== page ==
From print to pixels, these visual designers, illustrators and typographers have each emerged with a strong and clear voice
Sunny Park’s playful portfolio revelled in the display and concealment of information, experimenting with the risograph printer to develop posters that transcend its technical limitations. ‘The sense of not knowing the final output is something I tried to achieve throughout the program, and now,’ she says. Large-scale prints were achieved through folding paper and reprinting, while information is concealed within the folds of her densely layered posters.
Today’s graphics graduates are faced with the daunting task of finding their feet in a field that has expanded way beyond the tactility of two-dimensional media into a digital realm of virtual space and interactivity.
Writer: Jonathan Bell
Angela Hadrill’s Vivarium is a self-published book on the theme of rich, all-enveloping nature and humankind’s imagined place within it. The illustrator’s technique combines watercolour and gouache, carefully layered to evoke lush landscapes. She’s currently working on more book illustrations for both children and adults.
Filiation is a personal project about the designer’s late mother, comprising a knitted canvas that marks feelings and the passage of time. Victoire Coyon drew inspiration from Sheila Hicks, Sophie Calle and the simplicity of the Bauhaus and Swiss school.
Marina Muun constructs richly atmospheric worlds with her simple, pared back illustrations. She also prints onto silk; these pieces feature geometric arrangements and abstracted colours. ‘Silk is a more tactile, less precious but still luxurious method of creating a print,’ she says.
Daniel Frota’s In Praise Of Opacity is a detailed graphic treatment of the trials and quirks of translating texts. The language- obsessed designer likens his role to that of a translator seeking authorship.
‘I’m influenced by the theme of the urban environment,’ says Brian Lo, whose detailed illustrations chronicle the intricacies and inconsistencies of the architecture that surrounds us. His technical style creates a tantalisingly precise vision of the world.
Inspired by authors such as Italo Calvino, Tom Radclyffe uses Sharpie pens on paper to assemble layered cityscapes. Of Blue Cities for Crystal Globes, he says ‘each drawing was produced organically with no plan, almost as if discovering the landscape.’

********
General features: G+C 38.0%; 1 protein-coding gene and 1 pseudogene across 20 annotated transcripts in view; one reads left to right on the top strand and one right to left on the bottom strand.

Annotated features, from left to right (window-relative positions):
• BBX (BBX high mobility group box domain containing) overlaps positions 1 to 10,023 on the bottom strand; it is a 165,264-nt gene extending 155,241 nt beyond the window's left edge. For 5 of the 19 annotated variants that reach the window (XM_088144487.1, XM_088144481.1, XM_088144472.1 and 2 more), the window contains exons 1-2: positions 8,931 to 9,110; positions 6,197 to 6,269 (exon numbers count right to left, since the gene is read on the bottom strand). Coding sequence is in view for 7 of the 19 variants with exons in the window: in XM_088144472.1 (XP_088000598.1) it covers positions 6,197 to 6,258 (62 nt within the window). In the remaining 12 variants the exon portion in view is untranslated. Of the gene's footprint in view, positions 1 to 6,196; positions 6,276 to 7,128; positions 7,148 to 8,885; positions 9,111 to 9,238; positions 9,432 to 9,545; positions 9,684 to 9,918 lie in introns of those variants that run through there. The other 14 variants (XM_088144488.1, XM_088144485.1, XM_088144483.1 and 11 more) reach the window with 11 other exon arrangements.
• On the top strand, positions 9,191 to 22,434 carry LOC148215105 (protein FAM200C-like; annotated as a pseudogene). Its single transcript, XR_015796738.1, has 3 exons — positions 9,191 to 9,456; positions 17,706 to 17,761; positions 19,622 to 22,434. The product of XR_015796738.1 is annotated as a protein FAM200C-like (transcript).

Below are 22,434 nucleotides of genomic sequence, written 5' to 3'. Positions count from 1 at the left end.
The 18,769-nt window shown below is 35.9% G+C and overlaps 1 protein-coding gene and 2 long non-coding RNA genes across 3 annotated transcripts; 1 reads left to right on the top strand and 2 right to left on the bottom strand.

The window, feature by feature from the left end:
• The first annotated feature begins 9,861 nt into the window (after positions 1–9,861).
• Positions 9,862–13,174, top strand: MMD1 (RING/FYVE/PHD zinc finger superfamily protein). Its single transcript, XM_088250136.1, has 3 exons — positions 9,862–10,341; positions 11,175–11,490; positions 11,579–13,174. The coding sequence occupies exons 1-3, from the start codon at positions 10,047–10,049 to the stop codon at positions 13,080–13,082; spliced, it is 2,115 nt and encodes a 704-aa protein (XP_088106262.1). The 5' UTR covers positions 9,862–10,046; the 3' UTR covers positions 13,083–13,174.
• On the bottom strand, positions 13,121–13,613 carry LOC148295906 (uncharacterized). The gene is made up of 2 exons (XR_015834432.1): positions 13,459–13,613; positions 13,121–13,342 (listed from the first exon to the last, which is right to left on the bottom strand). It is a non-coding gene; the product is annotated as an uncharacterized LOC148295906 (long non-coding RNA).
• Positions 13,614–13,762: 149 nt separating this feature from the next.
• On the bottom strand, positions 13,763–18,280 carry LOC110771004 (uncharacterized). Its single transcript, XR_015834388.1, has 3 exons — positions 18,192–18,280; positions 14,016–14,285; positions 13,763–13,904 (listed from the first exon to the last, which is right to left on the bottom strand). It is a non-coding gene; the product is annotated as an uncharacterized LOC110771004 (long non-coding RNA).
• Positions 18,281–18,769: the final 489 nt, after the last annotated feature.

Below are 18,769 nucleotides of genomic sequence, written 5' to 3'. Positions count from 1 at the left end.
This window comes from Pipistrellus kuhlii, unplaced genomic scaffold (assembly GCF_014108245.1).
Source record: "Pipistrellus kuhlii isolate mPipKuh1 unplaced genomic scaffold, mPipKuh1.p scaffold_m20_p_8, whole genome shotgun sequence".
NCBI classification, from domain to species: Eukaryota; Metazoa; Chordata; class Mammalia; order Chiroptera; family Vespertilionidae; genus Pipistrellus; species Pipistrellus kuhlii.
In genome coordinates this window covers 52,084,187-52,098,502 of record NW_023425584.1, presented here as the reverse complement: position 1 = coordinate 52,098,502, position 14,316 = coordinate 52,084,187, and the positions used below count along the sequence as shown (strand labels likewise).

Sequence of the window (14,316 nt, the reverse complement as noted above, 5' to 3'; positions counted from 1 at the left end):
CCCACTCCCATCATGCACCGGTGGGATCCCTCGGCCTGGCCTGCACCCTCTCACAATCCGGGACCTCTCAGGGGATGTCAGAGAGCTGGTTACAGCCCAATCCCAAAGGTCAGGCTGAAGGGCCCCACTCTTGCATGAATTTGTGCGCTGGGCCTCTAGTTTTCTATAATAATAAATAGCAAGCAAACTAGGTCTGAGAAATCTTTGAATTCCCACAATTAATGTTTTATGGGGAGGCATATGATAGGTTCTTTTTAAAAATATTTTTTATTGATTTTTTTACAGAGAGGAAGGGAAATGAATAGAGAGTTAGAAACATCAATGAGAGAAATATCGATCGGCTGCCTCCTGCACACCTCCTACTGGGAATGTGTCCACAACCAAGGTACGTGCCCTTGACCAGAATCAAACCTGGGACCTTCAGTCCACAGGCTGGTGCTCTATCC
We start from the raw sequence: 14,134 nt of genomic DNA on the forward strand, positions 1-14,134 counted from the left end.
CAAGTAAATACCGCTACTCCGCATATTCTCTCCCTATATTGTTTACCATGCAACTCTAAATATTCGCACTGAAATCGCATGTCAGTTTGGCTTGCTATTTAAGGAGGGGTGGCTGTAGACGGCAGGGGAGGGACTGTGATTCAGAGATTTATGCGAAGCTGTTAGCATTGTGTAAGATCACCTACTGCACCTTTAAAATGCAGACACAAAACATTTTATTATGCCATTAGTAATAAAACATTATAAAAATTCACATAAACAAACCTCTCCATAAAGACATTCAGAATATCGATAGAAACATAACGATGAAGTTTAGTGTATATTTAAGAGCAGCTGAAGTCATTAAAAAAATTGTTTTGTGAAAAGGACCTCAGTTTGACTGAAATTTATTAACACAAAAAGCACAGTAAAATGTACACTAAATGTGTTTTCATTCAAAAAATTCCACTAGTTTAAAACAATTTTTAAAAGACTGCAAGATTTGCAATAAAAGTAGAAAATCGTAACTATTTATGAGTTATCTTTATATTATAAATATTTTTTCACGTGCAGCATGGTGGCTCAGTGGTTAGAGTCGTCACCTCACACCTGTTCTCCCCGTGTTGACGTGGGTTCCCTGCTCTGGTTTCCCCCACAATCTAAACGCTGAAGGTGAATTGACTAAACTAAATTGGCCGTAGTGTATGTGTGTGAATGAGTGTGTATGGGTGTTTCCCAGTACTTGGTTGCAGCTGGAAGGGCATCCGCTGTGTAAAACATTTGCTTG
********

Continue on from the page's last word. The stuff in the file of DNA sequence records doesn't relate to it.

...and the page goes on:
Jasper Fitzgerald’s woven print experiments draw on religious art and artefacts. ‘How can geometric form and repetitive pattern allude to something grandiose?’ he asks. The illustrator works with intricately cut paper, collages and 3D constructions.
Designer/typographer Emilie Benvegnin explores the role of heraldry, focusing on symbols of Swiss Cantons. Her Dictionnaire Héraldique features coats of arms as still-life photographs, creating a publication that brings this ancient art up to date.
Jingjing Shen's work has already garnered acclaim - she won a 2014 Adobe Design Achievement Award. Working exclusively with photographic processes spliced with physical deconstruction of the image, she draws inspiration from 'artists who produce new visual experience and new forms of communication and interaction.' Her technique of folding, creasing and ripping her finished prints adds another layer of meaning and intrigue.
Maxime Ravisy’s Postcard series plays with a full deck of technology to reinvigorate this timeless form of communication. ‘The postcard is an emotional object, that tells us a story, is accessible and universal,’ he says. His research took her deep into the heart of cliché and immersion in tourist culture, but the end results play with postal art, interaction and satellite imagery. ‘I feel motivated to create useful and poetic things that connect people.’
Arun Gogna’s Let the sample be your guide uses visual quotations to tell the story of (aural) sampling culture. ‘It plays with reproduction, repetition and the consequence of degraded imagery, turning the book into a visual interpretation of sampling and the processes within it,’ the designer explains, ‘the book is experimental and abstracted in design but structured and stripped down in content.’ Drawing inspiration from correlations between objects, places and stories, Gogna’s work takes a walk through modern visual culture.
Remind me to forget is Johanne Roten’s visual essay on the process of remembering. The graphic design student has developed a sparse graphical style, full of geometric symbolism and bold blocks of colour. ‘I like a strange and Surrealist atmosphere,’ she says, citing Magritte and Miró as particular favourites.
Together with Phaedra Longhurst, Robbie Blundell developed the branding for Brighton’s graduate shows, illustrating the sense of progression and evolution over the three-year course. ‘I’m interested in how design can concern itself with current socio-political issues and reflect these in an essential manner,’ he says, and projects like Under the Pavement are explicitly political in the way they present information (in this case the Snowden case) to a ‘largely apathetic audience.’ Big data, bad debts and the power of print come together.
Houman Momtazian’s poster project was generated from a workshop by Urs Lehni and Lex Trüb and uses elements of the designers’ work. Each poster incorporates a name, printing using a risograph printer as a small-scale publishing venture. In the future, Momtazian hopes to blend graphic design with programming – ‘the ‘screen’ has become the default way in which we experience and perceive the world.’